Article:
A study by the Office of the United Nations High Commissioner for Refugees on the effect of humanitarian aid on the Lebanese economy found mixed results. In terms of a "fiscal multiplier," the study found, echoing the Tent Foundation's research, that every dollar spent on humanitarian assistance returned $1.60 in GDP. "In other words," the study says, "when the four UN agencies disburse USD 800 million of humanitarian assistance, it is as if they were actually injecting USD 1.28 billion in the Lebanese economy."

But here's a major caveat. While it doesn't refute the argument that investing in refugees is a smart economic move, it shows how countries that are geographically and culturally close to the conflicts producing the refugees may see spillover economic effects that negate the benefits of their arrival. "While it helped mitigate the effects of the Syria crisis, the humanitarian package did not completely offset those effects," the study noted. "In fact, a simulation of the combined effect of a 23% decrease in tourism volume, a 7.5% decrease in exports, and the injection of the same aid package (USD 800 million) results in negative GDP growth of -0.3% instead of the initially obtained positive growth of 1.3%."

Integrating refugees into an economy puts a huge onus on governments to create pathways for that to happen. It requires immense coordination and funding, not to mention a public relations offensive. In countries such as Kenya, where the population outside of refugee camps is actually poorer than that inside in some cases, that battle is even more difficult. In that sense, it is no wonder that Kenya announced plans this month to close its refugee camps, threatening to displace more than 600,000 people, many of whom were born in the camps. Dadaab camp, mostly home to Somalis, is the largest in the world.

At a panel discussion in Washington on Tuesday, World Bank President Jim Yong Kim related his experience in promoting refugee employment in Kenya. "If you talk to President Kenyatta, he'll say that Kenyans in that region are suffering terribly. 'If we say that everyone can work, my own people will rise up in revolt,'" said Kim, paraphrasing the Kenyan president.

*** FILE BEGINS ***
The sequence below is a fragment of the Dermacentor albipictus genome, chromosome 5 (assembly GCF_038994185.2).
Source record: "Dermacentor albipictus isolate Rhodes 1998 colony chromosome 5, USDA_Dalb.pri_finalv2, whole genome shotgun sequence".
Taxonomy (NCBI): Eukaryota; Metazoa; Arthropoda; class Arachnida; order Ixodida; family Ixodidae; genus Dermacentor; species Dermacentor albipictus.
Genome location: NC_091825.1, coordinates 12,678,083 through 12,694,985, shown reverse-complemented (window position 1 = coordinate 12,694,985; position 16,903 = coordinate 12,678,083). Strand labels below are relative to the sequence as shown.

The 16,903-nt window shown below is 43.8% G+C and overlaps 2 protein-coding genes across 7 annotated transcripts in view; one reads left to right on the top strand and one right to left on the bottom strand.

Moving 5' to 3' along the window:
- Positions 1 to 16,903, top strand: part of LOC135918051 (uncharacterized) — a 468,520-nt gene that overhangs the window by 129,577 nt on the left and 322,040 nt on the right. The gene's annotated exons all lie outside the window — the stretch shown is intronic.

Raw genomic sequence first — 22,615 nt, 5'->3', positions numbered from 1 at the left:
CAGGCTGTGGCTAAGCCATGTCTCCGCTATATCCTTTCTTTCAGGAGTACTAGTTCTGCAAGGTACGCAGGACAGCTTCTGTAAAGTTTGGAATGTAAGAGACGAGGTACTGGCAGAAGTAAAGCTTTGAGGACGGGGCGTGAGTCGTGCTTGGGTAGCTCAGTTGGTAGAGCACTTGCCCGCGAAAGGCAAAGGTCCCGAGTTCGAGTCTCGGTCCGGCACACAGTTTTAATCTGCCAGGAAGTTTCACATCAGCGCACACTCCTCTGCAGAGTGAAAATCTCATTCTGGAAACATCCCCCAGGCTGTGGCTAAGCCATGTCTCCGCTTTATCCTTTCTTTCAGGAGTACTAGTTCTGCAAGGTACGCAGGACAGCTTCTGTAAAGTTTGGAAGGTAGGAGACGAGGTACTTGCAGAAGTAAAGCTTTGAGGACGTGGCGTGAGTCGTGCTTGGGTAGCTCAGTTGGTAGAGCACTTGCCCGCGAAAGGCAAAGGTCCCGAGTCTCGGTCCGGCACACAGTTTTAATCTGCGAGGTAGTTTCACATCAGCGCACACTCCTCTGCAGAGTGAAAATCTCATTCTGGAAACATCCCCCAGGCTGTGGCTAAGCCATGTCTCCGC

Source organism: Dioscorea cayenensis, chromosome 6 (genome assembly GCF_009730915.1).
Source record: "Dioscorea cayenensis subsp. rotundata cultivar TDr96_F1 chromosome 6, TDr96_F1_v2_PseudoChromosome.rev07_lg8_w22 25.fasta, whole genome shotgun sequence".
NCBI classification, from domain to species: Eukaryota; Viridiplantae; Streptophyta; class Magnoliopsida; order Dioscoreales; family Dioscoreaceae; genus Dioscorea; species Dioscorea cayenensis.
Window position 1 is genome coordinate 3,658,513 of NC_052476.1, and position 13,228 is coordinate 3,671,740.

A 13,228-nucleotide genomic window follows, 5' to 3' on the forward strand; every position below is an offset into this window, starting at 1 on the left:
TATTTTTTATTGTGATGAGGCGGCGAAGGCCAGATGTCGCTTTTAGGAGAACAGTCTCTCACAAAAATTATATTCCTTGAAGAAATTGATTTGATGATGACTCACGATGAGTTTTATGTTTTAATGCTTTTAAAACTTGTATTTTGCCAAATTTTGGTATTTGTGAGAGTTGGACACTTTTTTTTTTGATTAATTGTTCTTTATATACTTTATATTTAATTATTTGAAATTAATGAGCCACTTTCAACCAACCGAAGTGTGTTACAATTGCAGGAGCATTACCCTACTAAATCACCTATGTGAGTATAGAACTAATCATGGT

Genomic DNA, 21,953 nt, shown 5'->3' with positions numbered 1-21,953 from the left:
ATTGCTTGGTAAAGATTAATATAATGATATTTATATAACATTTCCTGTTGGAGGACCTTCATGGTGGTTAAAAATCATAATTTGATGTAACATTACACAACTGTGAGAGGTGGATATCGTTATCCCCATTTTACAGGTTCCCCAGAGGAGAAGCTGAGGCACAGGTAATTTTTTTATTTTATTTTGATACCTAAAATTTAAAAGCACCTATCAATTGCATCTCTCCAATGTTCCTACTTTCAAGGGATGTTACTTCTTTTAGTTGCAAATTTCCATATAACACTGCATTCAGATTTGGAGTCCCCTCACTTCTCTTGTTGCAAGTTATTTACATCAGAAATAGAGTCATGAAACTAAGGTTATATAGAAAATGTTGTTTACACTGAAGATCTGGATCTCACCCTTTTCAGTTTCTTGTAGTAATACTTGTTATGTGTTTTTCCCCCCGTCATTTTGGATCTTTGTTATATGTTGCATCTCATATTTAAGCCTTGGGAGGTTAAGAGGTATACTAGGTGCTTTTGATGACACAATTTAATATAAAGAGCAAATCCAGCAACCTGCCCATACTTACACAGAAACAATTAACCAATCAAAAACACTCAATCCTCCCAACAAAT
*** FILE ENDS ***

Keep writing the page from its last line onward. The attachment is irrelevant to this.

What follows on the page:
Kim was joined on the panel by David Miliband, a British former politician who leads the International Rescue Committee. Miliband laid out his thoughts on how nations such as Kenya might be able to reap the same economic benefits of hosting refugees as Europe.

"The only way to create some dignity for the refugees and some hope for the local communities is a win-win." he said. "And the only way to do that is to bring resources in from the outside. And that resource can’t just be quote-unquote 'more aid,' it has to be a different kind of financing."

By different financing, Miliband meant that humanitarian agencies like his and massive financing institutions like Kim's had to come together and find ways to simultaneously offer economic development and employment to refugees and the communities that bear the burden of hosting them. Given that the vast majority of refugees are not on their way to Europe, this is the approach that would have far greater bearing on the lives of most refugees.

But, again, context means just as much as coordination and implementation. When it comes to employment, there are the tricky issues of legal status and citizenship, not to mention the simple need for there to be jobs available for refugees, or anyone for that matter. And that doesn't even touch the security concerns that most governments and their constituents have about refugees, let alone the political risk for any elected official in making long-term investments in people who may be seen as foreigners and leeches.

This weekend, leaders in the development and humanitarian world are meeting in Istanbul at the World Humanitarian Summit to discuss a coordinated response to the refugee crisis. On the prospects of any major breakthrough, Kim said, "I think it really is important to come out of the WHS not, sort of, all singing kumbaya and saying we've solved our problem. I think it will be a realization that the problem is much deeper and more complicated than we appreciate."